Part way around the lake, near where you can turn right, walk through the farmers field and up to the A605, there is a fallen tree you need to walk under, I found that Mrs Queen Bee was making her home there, and although I am really nervous of bees and wasps was able to walk underneath all the buzzing to get past.  Very brave of me!!


Carrying on around the lake you will get to a fork in the path, if you go to the left you will end up on a spur that sticks out into the lake, then goes no further, so in order to carry on around the lake take the right hand path.  When it’s been raining and the lake is full you will come across a stream with a tiny bridge over it, at the moment this is very dry though.IMG_1345

As you carry on, you will see the River Nene on your right, keep the lake on your left and you’ll spot many birds on either river or lake and flying between the two.  We spotted Swans, Canada Geese, a Bullfinch, Chaffinch and heard many sparrows.IMG_1349

About half way around the walk you get to ‘Bob’s Bench’ which is a lovely place for a rest.



Keep walking, and either follow the lake edge or the tarmacked road at this point, both will lead to the 48 hour moorings on the River Nene.


Here is the Islip Pipe Bridge, soon to be consigned to the history books.  We are getting a new bridge, hopefully pushchair and wheelchair friendly, and boat friendly too! It’s been the bane of many boater as when level is high they just can’t get under!  A few narrowboaters have lost or damaged their chimney! We were stuck in our cruiser for nearly a week unable to progress on our holiday a few years ago, so a new bridge will be lovely.



Islip lock is just along from here.


I often see a Heron here and sometimes a Kingfisher too

I often see a Heron here and sometimes a Kingfisher too

If you wanted to leave your car to pick up at this point, the car park is down Chancery Lane past the sports field and Skate Park.


I carried on walking, gong past the car park, and then turning in to the left opposite the Skate Park where you see this sign…


Walking all the way around until you see the gap in the trees you popped out of a couple of hours ago.


It’s a fabulous walk, the dog loves it and often paddles in the lake.  I see lots of wildlife and hope to take more animal photos if I can sneak up on a few subjects, I need to come out without the dog though I think!


Let us know what your favourite Thrapston walk is…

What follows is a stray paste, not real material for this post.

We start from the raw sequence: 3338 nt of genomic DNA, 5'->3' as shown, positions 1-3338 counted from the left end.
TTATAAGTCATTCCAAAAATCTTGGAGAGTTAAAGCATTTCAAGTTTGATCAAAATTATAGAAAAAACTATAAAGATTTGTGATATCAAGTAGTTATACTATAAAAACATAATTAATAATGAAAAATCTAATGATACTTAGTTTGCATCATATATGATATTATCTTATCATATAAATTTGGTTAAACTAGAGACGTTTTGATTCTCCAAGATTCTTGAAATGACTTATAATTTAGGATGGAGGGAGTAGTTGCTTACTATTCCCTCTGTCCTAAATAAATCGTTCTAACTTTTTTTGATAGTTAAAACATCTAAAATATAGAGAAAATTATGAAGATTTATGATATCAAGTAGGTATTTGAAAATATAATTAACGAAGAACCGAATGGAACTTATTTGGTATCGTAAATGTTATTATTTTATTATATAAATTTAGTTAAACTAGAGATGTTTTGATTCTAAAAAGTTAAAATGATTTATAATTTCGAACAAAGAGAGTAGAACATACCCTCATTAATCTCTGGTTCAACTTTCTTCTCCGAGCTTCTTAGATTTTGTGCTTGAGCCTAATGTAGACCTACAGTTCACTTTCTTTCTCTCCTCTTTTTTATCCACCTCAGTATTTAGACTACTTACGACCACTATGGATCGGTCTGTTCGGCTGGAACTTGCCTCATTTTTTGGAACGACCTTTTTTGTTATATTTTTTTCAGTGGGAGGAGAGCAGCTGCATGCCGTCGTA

May Day – Have a Wonderful Beltane!

Happy May Day!  This festival is also known as Beltane, the Celtic May Day. It officially begins at moonrise on May Day Eve, and marks the beginning of the third quarter or second half of the ancient Celtic year. It is celebrated as an early pastoral festival accompanying the first turning of the herds out to wild pasture. The rituals were held to promote fertility. The cattle were driven between the Belfires to protect them from ills. Contact with the fire was interpreted as symbolic contact with the sun.


In early Celtic times, the druids kindled the Beltane fires with specific incantations. Later the Christian church took over the Beltane observances, a service was held in the church, followed by a procession to the fields or hills, where the priest kindled the fire. The Rowan branch is hung over the house fire on May Day to preserve the fire itself from bewitchment (the house fire being symbolic of the luck of the house).


The image depicts Hawthorn Blossom – also known as ‘May’.  It’s long thought that bringing May into the house brings bad luck, but good fortune on May 1st….  Just remember to take it out before May 2nd!

‘I can remember as a child being forbidden to take hawthorn blooms (or May as we called it) into the house as it would bring bad luck.’


May Day

May Day has long been marked with feasts and rituals. May poles, supremely phallic symbols, were the focal point of old English village rituals. Many people arose at dawn to gather flowers and green branches from the fields and gardens, using them to decorate the village Maypoles.

The May Queen (and often King) is chosen from among the young people, and they go singing from door to door throughout the town carrying flowers or the May tree, soliciting donations for merrymaking in return for the “blessing of May”. This is symbolic of bestowing and sharing of the new creative power that is stirring in the world. As the kids go from door to door, the May Bride often sings to the effect that those who give will get of nature’s bounty through the year.

In parts of France, some jilted youth will lie in a field on May Day and pretend to sleep. If any village girl is willing to marry him, she goes and wakes him with a kiss; the pair then goes to the village inn together and lead the dance which announces their engagement. The boy is called “the betrothed of May.”


More information is at The White Goddess 

The River Nene… viewed from Barnwell/Polebrook area